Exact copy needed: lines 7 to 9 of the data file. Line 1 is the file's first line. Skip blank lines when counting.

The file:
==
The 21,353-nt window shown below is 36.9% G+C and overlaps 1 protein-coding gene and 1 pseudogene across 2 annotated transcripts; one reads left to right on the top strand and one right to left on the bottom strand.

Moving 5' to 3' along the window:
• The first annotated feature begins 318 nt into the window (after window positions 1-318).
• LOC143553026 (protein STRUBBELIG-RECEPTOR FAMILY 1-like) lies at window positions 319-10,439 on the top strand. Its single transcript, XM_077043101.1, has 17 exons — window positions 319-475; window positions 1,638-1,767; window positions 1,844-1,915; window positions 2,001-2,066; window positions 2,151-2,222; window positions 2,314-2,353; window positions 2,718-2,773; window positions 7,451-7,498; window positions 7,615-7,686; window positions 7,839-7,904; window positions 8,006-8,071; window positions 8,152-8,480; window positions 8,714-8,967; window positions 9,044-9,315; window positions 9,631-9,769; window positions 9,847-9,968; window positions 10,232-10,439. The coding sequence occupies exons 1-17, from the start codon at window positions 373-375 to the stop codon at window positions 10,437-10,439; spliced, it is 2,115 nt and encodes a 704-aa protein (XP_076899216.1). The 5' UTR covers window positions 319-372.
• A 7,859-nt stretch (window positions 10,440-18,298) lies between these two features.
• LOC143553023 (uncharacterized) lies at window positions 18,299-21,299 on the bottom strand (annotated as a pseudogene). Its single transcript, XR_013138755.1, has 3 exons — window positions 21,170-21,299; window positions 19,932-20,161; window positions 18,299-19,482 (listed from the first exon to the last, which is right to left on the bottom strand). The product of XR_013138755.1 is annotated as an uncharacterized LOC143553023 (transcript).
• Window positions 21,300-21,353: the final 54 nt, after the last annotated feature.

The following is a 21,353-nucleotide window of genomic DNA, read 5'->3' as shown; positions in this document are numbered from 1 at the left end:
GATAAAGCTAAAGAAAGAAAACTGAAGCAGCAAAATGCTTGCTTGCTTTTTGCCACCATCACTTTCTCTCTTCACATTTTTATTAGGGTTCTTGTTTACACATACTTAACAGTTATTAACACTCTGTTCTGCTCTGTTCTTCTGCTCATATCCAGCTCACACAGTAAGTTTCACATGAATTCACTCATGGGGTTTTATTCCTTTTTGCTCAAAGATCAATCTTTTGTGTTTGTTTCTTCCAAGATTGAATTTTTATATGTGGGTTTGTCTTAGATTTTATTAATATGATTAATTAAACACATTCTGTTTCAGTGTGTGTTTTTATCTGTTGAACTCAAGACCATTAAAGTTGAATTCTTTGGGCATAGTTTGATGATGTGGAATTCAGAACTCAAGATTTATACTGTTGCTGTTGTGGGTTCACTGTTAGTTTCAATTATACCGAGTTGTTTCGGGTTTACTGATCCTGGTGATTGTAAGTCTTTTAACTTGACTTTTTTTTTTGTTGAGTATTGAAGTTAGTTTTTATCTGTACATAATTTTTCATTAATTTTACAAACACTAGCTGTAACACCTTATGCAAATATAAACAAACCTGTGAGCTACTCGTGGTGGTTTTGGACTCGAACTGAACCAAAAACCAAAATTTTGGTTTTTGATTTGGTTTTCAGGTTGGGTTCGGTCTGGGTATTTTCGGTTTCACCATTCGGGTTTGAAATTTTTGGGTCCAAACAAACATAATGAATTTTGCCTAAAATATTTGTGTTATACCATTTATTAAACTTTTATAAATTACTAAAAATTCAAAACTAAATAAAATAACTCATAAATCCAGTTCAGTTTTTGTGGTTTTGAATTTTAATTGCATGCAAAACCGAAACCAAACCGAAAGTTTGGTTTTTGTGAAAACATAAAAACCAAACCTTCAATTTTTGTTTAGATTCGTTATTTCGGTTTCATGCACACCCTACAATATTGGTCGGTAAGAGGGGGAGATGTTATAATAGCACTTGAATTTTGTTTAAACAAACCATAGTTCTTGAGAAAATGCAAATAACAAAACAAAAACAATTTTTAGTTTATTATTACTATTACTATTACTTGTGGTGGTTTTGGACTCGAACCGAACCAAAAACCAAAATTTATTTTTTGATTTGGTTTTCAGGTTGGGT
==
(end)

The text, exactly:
• Window positions 21,300-21,353: the final 54 nt, after the last annotated feature.

The following is a 21,353-nucleotide window of genomic DNA, read 5'->3' as shown; positions in this document are numbered from 1 at the left end:
GATAAAGCTAAAGAAAGAAAACTGAAGCAGCAAAATGCTTGCTTGCTTTTTGCCACCATCACTTTCTCTCTTCACATTTTTATTAGGGTTCTTGTTTACACATACTTAACAGTTATTAACACTCTGTTCTGCTCTGTTCTTCTGCTCATATCCAGCTCACACAGTAAGTTTCACATGAATTCACTCATGGGGTTTTATTCCTTTTTGCTCAAAGATCAATCTTTTGTGTTTGTTTCTTCCAAGATTGAATTTTTATATGTGGGTTTGTCTTAGATTTTATTAATATGATTAATTAAACACATTCTGTTTCAGTGTGTGTTTTTATCTGTTGAACTCAAGACCATTAAAGTTGAATTCTTTGGGCATAGTTTGATGATGTGGAATTCAGAACTCAAGATTTATACTGTTGCTGTTGTGGGTTCACTGTTAGTTTCAATTATACCGAGTTGTTTCGGGTTTACTGATCCTGGTGATTGTAAGTCTTTTAACTTGACTTTTTTTTTTGTTGAGTATTGAAGTTAGTTTTTATCTGTACATAATTTTTCATTAATTTTACAAACACTAGCTGTAACACCTTATGCAAATATAAACAAACCTGTGAGCTACTCGTGGTGGTTTTGGACTCGAACTGAACCAAAAACCAAAATTTTGGTTTTTGATTTGGTTTTCAGGTTGGGTTCGGTCTGGGTATTTTCGGTTTCACCATTCGGGTTTGAAATTTTTGGGTCCAAACAAACATAATGAATTTTGCCTAAAATATTTGTGTTATACCATTTATTAAACTTTTATAAATTACTAAAAATTCAAAACTAAATAAAATAACTCATAAATCCAGTTCAGTTTTTGTGGTTTTGAATTTTAATTGCATGCAAAACCGAAACCAAACCGAAAGTTTGGTTTTTGTGAAAACATAAAAACCAAACCTTCAATTTTTGTTTAGATTCGTTATTTCGGTTTCATGCACACCCTACAATATTGGTCGGTAAGAGGGGGAGATGTTATAATAGCACTTGAATTTTGTTTAAACAAACCATAGTTCTTGAGAAAATGCAAATAACAAAACAAAAACAATTTTTAGTTTATTATTACTATTACTATTACTTGTGGTGGTTTTGGACTCGAACCGAACCAAAAACCAAAATTTATTTTTTGATTTGGTTTTCAGGTTGGGT